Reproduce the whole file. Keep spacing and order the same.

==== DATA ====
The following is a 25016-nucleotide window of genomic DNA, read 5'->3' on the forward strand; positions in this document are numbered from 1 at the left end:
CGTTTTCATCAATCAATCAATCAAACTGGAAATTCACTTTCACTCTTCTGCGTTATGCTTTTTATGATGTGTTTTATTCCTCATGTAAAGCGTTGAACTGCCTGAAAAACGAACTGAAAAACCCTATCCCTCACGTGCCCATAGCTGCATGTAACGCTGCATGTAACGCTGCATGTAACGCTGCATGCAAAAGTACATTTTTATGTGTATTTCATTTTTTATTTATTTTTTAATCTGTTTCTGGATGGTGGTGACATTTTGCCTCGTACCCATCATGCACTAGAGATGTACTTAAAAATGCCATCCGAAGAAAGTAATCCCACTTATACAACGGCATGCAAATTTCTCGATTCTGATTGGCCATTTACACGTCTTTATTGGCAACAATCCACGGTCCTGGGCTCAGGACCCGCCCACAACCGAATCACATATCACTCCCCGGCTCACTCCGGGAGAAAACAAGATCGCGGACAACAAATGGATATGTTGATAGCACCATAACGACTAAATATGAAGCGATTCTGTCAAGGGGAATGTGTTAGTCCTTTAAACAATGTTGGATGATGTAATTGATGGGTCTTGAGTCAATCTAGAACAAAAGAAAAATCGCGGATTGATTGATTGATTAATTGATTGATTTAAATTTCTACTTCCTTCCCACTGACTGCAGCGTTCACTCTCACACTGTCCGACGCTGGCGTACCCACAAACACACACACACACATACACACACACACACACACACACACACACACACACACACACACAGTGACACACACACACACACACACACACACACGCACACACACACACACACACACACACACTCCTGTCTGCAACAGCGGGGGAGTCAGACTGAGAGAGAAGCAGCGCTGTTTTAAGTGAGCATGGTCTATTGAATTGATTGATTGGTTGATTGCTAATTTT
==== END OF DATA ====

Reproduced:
The following is a 25016-nucleotide window of genomic DNA, read 5'->3' on the forward strand; positions in this document are numbered from 1 at the left end:
CGTTTTCATCAATCAATCAATCAAACTGGAAATTCACTTTCACTCTTCTGCGTTATGCTTTTTATGATGTGTTTTATTCCTCATGTAAAGCGTTGAACTGCCTGAAAAACGAACTGAAAAACCCTATCCCTCACGTGCCCATAGCTGCATGTAACGCTGCATGTAACGCTGCATGTAACGCTGCATGCAAAAGTACATTTTTATGTGTATTTCATTTTTTATTTATTTTTTAATCTGTTTCTGGATGGTGGTGACATTTTGCCTCGTACCCATCATGCACTAGAGATGTACTTAAAAATGCCATCCGAAGAAAGTAATCCCACTTATACAACGGCATGCAAATTTCTCGATTCTGATTGGCCATTTACACGTCTTTATTGGCAACAATCCACGGTCCTGGGCTCAGGACCCGCCCACAACCGAATCACATATCACTCCCCGGCTCACTCCGGGAGAAAACAAGATCGCGGACAACAAATGGATATGTTGATAGCACCATAACGACTAAATATGAAGCGATTCTGTCAAGGGGAATGTGTTAGTCCTTTAAACAATGTTGGATGATGTAATTGATGGGTCTTGAGTCAATCTAGAACAAAAGAAAAATCGCGGATTGATTGATTGATTAATTGATTGATTTAAATTTCTACTTCCTTCCCACTGACTGCAGCGTTCACTCTCACACTGTCCGACGCTGGCGTACCCACAAACACACACACACACATACACACACACACACACACACACACACACACACACACACACACAGTGACACACACACACACACACACACACACACGCACACACACACACACACACACACACACTCCTGTCTGCAACAGCGGGGGAGTCAGACTGAGAGAGAAGCAGCGCTGTTTTAAGTGAGCATGGTCTATTGAATTGATTGATTGGTTGATTGCTAATTTT